Knocknagow - CHAPTER XII.

CHAPTER XII.

MATRIMONY AND "MARRIAGE MONEY." THE WIDOW'S LAST WISH.

IN the matter of breakfast, Mrs. Kearney came out in full force on the occasion of a Station. Even Mr. Lowe could not help taking notice of the display on the table. The antique silver coffee-pot was particularly conspicuous, and it was quite affecting to see the reverential gentleness with which the good woman handled this relic of the O'Carrolls. Her fingers would sometimes play softly on the lid in a manner that caused her husband visible anxiety; for the coffee-pot had been her grandmother's, and was presented to herself at the time of her marriage by her Uncle Dan. A tall urn was equally an object of dread to honest Maurice; and when she was heard to ask Father M'Mahon did he remember the day long ago, when he was a young student, that the urn was upset by Annie Cleary's sleeve being caught by the deer's horns on the lid, a full and true history of Ballydunmore was looked upon as inevitable. But, fortunately, the housekeeper whispered into her ear that a certain cream-jug, which, by right, should have attended the coffee-pot, was forgotten; and the announcement so startled Mrs. Kearney as for the time to put Ballydunmore and the tea-urn completely out of her head.

Father M'Mahon spoke little, and seemed to the stranger reserved, and even haughty.

The reserve of the young curate was of a different sort and evidently arose from bashfulness.

But Father Hannigan had something to say to every one, and Mr. Lowe was not long in discovering that, with all his peculiarities, Father Hannigan was a scholar and a gentleman.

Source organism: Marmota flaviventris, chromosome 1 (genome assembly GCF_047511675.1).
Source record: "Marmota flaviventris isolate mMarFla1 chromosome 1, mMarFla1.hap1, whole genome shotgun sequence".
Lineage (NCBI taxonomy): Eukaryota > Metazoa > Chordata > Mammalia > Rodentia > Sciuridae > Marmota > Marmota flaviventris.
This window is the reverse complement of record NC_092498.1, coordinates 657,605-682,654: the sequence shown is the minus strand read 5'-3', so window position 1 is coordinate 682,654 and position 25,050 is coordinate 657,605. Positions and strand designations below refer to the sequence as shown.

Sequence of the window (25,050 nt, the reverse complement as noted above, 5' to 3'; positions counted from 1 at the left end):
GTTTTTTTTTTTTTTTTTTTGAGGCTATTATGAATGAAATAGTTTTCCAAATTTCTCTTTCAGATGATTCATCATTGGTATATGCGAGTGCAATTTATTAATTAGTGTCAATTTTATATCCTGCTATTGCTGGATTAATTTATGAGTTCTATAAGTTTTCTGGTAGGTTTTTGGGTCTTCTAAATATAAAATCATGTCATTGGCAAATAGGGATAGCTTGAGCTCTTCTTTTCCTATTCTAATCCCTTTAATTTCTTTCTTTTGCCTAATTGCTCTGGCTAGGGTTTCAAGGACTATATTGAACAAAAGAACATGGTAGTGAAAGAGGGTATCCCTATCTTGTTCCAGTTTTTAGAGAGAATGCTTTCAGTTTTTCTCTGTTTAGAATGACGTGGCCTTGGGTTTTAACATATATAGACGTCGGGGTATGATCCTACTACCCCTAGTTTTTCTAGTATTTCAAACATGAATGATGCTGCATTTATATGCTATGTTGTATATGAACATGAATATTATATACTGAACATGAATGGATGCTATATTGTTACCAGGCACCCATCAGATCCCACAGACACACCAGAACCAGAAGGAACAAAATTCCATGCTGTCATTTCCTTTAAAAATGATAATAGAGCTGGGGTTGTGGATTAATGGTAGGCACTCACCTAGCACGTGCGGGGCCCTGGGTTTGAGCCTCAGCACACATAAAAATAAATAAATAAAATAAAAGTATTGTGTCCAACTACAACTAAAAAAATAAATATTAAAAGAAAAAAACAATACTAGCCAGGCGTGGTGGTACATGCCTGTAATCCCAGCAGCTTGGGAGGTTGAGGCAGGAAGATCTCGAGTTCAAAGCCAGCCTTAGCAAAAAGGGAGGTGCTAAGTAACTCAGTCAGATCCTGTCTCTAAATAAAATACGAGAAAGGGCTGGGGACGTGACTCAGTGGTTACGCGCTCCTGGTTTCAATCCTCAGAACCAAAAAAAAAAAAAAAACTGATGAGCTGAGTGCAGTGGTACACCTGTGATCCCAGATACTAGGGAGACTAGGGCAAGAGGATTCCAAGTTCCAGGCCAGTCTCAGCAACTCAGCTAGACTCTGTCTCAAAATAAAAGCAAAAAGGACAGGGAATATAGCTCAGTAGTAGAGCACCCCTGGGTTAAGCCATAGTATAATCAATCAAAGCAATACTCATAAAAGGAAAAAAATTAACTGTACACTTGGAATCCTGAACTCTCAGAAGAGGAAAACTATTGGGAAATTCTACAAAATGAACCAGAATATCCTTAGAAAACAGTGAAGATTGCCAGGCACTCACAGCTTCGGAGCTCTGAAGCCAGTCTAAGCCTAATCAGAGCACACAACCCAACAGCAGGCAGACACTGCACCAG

On finding that the stranger had taken his degree in one of the English universities, Father Hannigan engaged him upon some knotty points of classical learning, and the young A.B. soon began to feel not quite at his ease with so able an antagonist.

Grace paid great attention to this learned encounter, and looked so exceedingly wise with her elbow on the table and her chin resting on the little finger of her left hand, that Mary was in doubt whether she did not really understand every word.

"Really, Grace," said she, speaking so low as not to be heard by the gentleman, "one would think you are as familiar with Homer and Virgil and the rest of them as you are with Longfellow and Sidney Smyth, to say nothing of Robinson Crusoe."

"Indeed, no," she replied, with a half-displeased look, and dropping her hand on the table; "but I was remarking that Mr. Lowe pronounces Latin like papa, and Father Hannigan like the 'Brehon.'"

"He picked up that in Trinity College," said Father Hannigan, who sat next her, and heard part of her remark. "That's not the way he pronounced it when he and I read Virgil together in Larry O'Rourke's mud-wall seminary in Glounamuckadhee."

"Oh, perhaps so," replied Grace, not at all pleased that her papa had read Virgil in a mud-wall seminary, and in a place with such a name as Glounamuckadhee.

"Ay, then," continued the priest, with a twinkle in his eye, as if he took pleasure in teasing her; "and every one of us brought a sod of turf under his arm to school during the winter."

Grace looked quite offended, and made no reply.

"I am told," said Mr. Lowe, "that Doctor Kiely is at present writing a work on Irish antiquities."

The eyes of the offended young lady sparkled with pleasure as she fixed them with a look of pleased surprise on the speaker.